Health Benefits of Peanuts
Surprisingly, peanuts are not actually in the nut family. They are classified as legumes along with foods like green peas, soybeans, and lentils. The peanut plant likely originated in South America in Brazil or Peru. Scientists have found 3,500-year-old pottery in the shape of peanuts, as well as decorated with peanuts, in South America.
Peanuts grow below ground as the fruit of the peanut plant. In the early 1800s, Americans started growing peanuts as a commercial crop. On average, Americans eat more than 6 pounds of peanuts per year. Today, 50% of the peanuts eaten in the United States are consumed in the form of peanut butter.
Many people believe the peanut is not as nutritionally valuable as true nuts like almonds, walnuts, or cashews. But actually, raw peanuts have many of the same health benefits as the more expensive nuts and should not be overlooked as a nutritious food.
Much attention has been paid to walnuts and almonds as “heart-healthy” foods, given their high content of unsaturated fats. But research suggests that peanuts are every bit as good for heart health as more expensive nuts.
Peanuts help prevent heart disease by lowering cholesterol levels. They can also stop small blood clots from forming and reduce your risk of having a heart attack or stroke.
Foods with a lot of protein can help you feel full with fewer calories. And among nuts, peanuts are second only to almonds when it comes to protein count. Studies have shown that people who include a moderate amount of peanuts in their diet will not gain weight from peanuts. In fact, peanuts could help them lose weight.
Longer Life Span
Eating roasted peanuts might help you live longer too. A large-scale study found that people who regularly ate any kind of nuts (including peanuts) were less likely to die of any cause than were people who rarely ate nuts.
Because the study was observational, it cannot prove that peanuts were exactly what caused the lower death rates, but they are definitely associated with them.
How to Save Seeds
1. Know what to grow
Start With Open-Pollinated Seeds
Open pollinated varieties, aka OPs, are like dog breeds; they will retain their distinct characteristics as long as they are mated with an individual of the same breed. This means, with a little care and planning, the seeds you produce will be true-to-type, keeping their distinct traits generation after generation as long as they do not cross-pollinate with other varieties of the same species.
Garden crops can be classified as either dry fruited or wet fruited. Collecting seeds from dry fruited crops, can be as simple as going out to the garden, handpicking a few mature seedpods, and bringing them into the house for further drying and cleaning. Fruits from wet fruited crops must be picked when their seeds are mature. The harvested fruits are either crushed or cut open, and the roasted seeds are extracted from the flesh and pulp before the seeds are dried.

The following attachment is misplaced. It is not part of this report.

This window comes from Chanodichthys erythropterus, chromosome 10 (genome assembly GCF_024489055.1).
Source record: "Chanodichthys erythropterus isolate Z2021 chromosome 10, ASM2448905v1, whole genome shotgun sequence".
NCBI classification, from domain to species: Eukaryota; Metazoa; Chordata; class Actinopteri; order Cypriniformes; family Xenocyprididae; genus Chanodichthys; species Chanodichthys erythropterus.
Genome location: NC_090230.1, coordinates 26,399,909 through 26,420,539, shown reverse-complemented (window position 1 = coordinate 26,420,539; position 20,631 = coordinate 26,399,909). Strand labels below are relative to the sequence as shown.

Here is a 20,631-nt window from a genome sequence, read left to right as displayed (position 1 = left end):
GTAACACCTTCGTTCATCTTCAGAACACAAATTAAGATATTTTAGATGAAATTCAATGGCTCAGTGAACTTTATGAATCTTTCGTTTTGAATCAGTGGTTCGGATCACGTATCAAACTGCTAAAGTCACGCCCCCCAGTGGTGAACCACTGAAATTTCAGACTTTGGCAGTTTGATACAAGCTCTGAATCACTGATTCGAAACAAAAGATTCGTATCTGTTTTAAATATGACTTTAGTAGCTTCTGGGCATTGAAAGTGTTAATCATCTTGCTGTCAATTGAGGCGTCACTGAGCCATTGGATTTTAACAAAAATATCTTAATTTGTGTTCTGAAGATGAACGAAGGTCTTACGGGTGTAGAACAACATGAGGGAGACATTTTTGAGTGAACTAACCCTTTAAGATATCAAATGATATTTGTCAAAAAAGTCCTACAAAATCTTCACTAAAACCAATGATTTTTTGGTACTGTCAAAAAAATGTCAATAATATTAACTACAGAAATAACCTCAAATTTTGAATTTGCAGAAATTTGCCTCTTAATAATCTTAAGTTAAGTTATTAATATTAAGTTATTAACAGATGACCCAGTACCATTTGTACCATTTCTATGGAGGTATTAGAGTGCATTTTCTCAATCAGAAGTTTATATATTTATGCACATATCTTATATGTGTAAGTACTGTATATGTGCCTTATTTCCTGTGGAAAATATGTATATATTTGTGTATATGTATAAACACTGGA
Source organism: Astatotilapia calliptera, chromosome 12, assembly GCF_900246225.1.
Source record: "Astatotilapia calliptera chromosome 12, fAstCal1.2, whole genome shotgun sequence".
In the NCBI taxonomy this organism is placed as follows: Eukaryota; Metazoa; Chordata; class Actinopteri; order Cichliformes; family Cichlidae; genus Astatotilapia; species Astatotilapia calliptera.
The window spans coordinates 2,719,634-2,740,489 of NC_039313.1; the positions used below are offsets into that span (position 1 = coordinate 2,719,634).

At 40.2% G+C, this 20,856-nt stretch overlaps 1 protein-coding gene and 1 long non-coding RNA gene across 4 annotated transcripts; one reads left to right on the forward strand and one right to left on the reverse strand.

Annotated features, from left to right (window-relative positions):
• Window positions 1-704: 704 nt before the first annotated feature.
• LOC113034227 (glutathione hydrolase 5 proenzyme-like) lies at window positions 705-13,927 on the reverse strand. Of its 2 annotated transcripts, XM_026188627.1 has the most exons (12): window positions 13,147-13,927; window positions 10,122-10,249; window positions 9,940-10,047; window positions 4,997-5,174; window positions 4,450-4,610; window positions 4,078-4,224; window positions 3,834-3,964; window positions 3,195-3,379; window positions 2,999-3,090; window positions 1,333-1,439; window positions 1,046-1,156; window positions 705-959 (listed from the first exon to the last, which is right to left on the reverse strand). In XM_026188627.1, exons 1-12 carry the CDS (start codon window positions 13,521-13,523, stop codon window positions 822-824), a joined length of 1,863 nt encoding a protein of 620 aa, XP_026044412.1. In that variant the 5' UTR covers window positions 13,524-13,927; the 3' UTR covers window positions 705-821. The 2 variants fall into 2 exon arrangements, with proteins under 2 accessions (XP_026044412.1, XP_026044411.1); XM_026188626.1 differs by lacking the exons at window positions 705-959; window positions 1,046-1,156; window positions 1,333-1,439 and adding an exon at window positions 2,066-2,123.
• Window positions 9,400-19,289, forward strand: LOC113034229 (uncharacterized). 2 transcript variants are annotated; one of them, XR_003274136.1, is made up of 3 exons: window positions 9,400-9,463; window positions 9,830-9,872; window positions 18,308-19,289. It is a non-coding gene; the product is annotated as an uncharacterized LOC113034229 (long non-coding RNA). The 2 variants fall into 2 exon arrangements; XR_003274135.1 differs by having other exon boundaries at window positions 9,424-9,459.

Raw seeds are happiest when they are stored in a cool, dark, and dry place. A dark closet in a cooler part of the house or a dry, cool basement are both good spaces to store seeds for a year or two. Once properly dried, seeds can also be sealed in airtight containers and stored in the refrigerator or freezer for several years. The seeds of some crops are naturally longer lived. Tomato seeds and beans can be left for many years in adequate storage conditions, while onion and carrot seeds are notoriously short lived. Don’t forget to label your seeds with the crop type, variety name, and any useful notes about your seed source, when you harvested the seeds, and how many plants you harvested from.
Snack foods are a very broad category with a wide range of processing steps. In general, snack foods have a more robust flavor profile and require a standard or reduced-flavor sage or rosemary antioxidant. If possible, the antioxidant should be added to the dough of the snack food. This could be predispersed in a water or oil phase or added directly to the blender. If adding without predispersion, an antioxidant should be chosen with a less concentrated form of antioxidant and used at a higher dosage rate (i.e., 0.2%). This will allow for even distribution throughout the dough and avoid “hot spots” that could occur when using a more concentrated product. If the snack food does not have a mixing step (i.e., potato chips), the antioxidant could be added to the frying oil or after preparation as a spray-on step. For snack foods, the easiest way to measure oxidation is use of GC to measure hexanal or another marker compound.
Is peanut butter good for you?
Peanut butter is a firm favorite among adults and children alike. Although tasty, many people wonder about the health benefits of peanut butter.